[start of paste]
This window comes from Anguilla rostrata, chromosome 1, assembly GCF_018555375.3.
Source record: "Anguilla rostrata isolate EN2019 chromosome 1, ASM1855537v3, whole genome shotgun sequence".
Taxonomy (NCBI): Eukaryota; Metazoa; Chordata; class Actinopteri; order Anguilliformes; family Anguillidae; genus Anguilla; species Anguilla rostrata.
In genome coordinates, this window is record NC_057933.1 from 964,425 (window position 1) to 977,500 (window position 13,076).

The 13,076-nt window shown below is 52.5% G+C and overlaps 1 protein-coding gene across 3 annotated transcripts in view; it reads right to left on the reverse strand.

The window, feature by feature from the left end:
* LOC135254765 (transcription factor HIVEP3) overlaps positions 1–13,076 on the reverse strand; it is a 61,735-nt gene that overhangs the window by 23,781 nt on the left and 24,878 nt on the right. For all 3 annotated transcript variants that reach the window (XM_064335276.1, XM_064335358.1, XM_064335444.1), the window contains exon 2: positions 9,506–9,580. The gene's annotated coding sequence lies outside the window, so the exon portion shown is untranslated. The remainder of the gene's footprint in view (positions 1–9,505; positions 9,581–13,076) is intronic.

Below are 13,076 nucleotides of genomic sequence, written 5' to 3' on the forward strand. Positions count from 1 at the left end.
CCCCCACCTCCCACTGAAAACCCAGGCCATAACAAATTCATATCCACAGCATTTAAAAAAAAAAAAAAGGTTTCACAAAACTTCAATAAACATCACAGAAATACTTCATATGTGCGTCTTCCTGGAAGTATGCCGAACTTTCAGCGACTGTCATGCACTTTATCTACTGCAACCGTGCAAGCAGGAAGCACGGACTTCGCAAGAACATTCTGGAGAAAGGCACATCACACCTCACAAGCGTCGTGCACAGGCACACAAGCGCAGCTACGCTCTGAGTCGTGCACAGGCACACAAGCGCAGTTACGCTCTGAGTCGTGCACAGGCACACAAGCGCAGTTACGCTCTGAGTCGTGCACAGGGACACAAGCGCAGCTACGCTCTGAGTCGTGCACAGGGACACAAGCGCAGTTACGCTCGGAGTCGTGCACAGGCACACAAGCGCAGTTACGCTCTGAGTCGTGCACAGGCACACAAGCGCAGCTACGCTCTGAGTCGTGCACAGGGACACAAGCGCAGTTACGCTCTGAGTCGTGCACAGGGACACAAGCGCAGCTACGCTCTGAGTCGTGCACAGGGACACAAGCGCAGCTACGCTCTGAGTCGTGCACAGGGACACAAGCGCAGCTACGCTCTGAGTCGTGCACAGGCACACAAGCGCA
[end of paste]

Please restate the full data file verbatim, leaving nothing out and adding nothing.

This window comes from Anguilla rostrata, chromosome 1, assembly GCF_018555375.3.
Source record: "Anguilla rostrata isolate EN2019 chromosome 1, ASM1855537v3, whole genome shotgun sequence".
Taxonomy (NCBI): Eukaryota; Metazoa; Chordata; class Actinopteri; order Anguilliformes; family Anguillidae; genus Anguilla; species Anguilla rostrata.
In genome coordinates, this window is record NC_057933.1 from 964,425 (window position 1) to 977,500 (window position 13,076).

The 13,076-nt window shown below is 52.5% G+C and overlaps 1 protein-coding gene across 3 annotated transcripts in view; it reads right to left on the reverse strand.

The window, feature by feature from the left end:
* LOC135254765 (transcription factor HIVEP3) overlaps positions 1–13,076 on the reverse strand; it is a 61,735-nt gene that overhangs the window by 23,781 nt on the left and 24,878 nt on the right. For all 3 annotated transcript variants that reach the window (XM_064335276.1, XM_064335358.1, XM_064335444.1), the window contains exon 2: positions 9,506–9,580. The gene's annotated coding sequence lies outside the window, so the exon portion shown is untranslated. The remainder of the gene's footprint in view (positions 1–9,505; positions 9,581–13,076) is intronic.

Below are 13,076 nucleotides of genomic sequence, written 5' to 3' on the forward strand. Positions count from 1 at the left end.
CCCCCACCTCCCACTGAAAACCCAGGCCATAACAAATTCATATCCACAGCATTTAAAAAAAAAAAAAAGGTTTCACAAAACTTCAATAAACATCACAGAAATACTTCATATGTGCGTCTTCCTGGAAGTATGCCGAACTTTCAGCGACTGTCATGCACTTTATCTACTGCAACCGTGCAAGCAGGAAGCACGGACTTCGCAAGAACATTCTGGAGAAAGGCACATCACACCTCACAAGCGTCGTGCACAGGCACACAAGCGCAGCTACGCTCTGAGTCGTGCACAGGCACACAAGCGCAGTTACGCTCTGAGTCGTGCACAGGCACACAAGCGCAGTTACGCTCTGAGTCGTGCACAGGGACACAAGCGCAGCTACGCTCTGAGTCGTGCACAGGGACACAAGCGCAGTTACGCTCGGAGTCGTGCACAGGCACACAAGCGCAGTTACGCTCTGAGTCGTGCACAGGCACACAAGCGCAGCTACGCTCTGAGTCGTGCACAGGGACACAAGCGCAGTTACGCTCTGAGTCGTGCACAGGGACACAAGCGCAGCTACGCTCTGAGTCGTGCACAGGGACACAAGCGCAGCTACGCTCTGAGTCGTGCACAGGGACACAAGCGCAGCTACGCTCTGAGTCGTGCACAGGCACACAAGCGCA